Jargon peeving - Forbes style

Victor Steinbok aardvark66 at GMAIL.COM
Tue Jun 19 03:17:42 UTC 2012

My apologies for sending the HTML version first and for not noticing
that the collection initially appeared in January. I had assumed that
"news of the day" on LinkedIn somehow corresponded to real time.

On a different note, most of the "jargon" terms are perfectly routine
expressions ("drinking the Kool Aid is apparently the most annoying, but
some measure). That's not unsurprising, all things considered. Peeving
about ordinary expressions seems to be an art form.

More interesting is the fact that a lot of the terminology appears in
political punditry and in education "reform" verbiage. More to the
point, much of it is drifting /into/ the business jargon rather than out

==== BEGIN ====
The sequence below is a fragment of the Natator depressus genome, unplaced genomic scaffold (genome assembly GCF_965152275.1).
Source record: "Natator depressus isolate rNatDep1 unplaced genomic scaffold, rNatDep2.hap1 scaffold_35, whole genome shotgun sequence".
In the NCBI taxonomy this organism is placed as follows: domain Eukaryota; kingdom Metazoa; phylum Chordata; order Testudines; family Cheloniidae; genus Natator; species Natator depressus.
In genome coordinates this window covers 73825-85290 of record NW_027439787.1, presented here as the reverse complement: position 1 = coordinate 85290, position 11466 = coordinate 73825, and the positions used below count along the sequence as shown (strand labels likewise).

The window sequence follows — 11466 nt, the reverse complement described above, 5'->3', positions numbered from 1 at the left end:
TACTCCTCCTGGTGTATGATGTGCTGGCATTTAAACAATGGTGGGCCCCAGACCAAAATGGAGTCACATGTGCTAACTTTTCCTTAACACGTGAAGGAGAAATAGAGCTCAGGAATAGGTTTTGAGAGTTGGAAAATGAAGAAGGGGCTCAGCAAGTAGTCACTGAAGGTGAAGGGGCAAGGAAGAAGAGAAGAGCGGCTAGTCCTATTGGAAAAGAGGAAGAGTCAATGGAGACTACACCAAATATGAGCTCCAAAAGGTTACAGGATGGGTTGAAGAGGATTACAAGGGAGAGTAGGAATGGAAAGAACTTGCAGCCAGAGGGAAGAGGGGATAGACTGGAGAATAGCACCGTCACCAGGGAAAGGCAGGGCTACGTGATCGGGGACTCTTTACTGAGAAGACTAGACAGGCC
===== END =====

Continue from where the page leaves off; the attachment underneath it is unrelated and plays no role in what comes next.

of it.


On 6/18/2012 10:23 PM, Victor Steinbok wrote:
> There's an attached slide show that lists 45 annoyances. This is the
> opening...
> http://www.forbes.com/sites/groupthink/2012/01/26/the-most-annoying-pretentious-and-useless-business-jargon
>> The next time you feel the need to reach out, touch base, shift a
>> paradigm, leverage a best practice or join a tiger team, by all means
>> do it. Just don't /say/ you’re doing it.
>> If you have to ask why, chances are you've fallen under the poisonous
>> spell of business jargon. No longer solely the province of
>> consultants, investors and business-school types, this annoying
>> gobbledygook has mesmerized the rank and file around the globe.
>> "Jargon masks real meaning," says Jennifer Chatman, management
>> professor at the University of California-Berkeley’s Haas School of
>> Business. "People use it as a substitute for thinking hard and
>> clearly about their goals and the direction that they want to give
>> others."
> More at the site...
> VS-)

The American Dialect Society - http://www.americandialect.org

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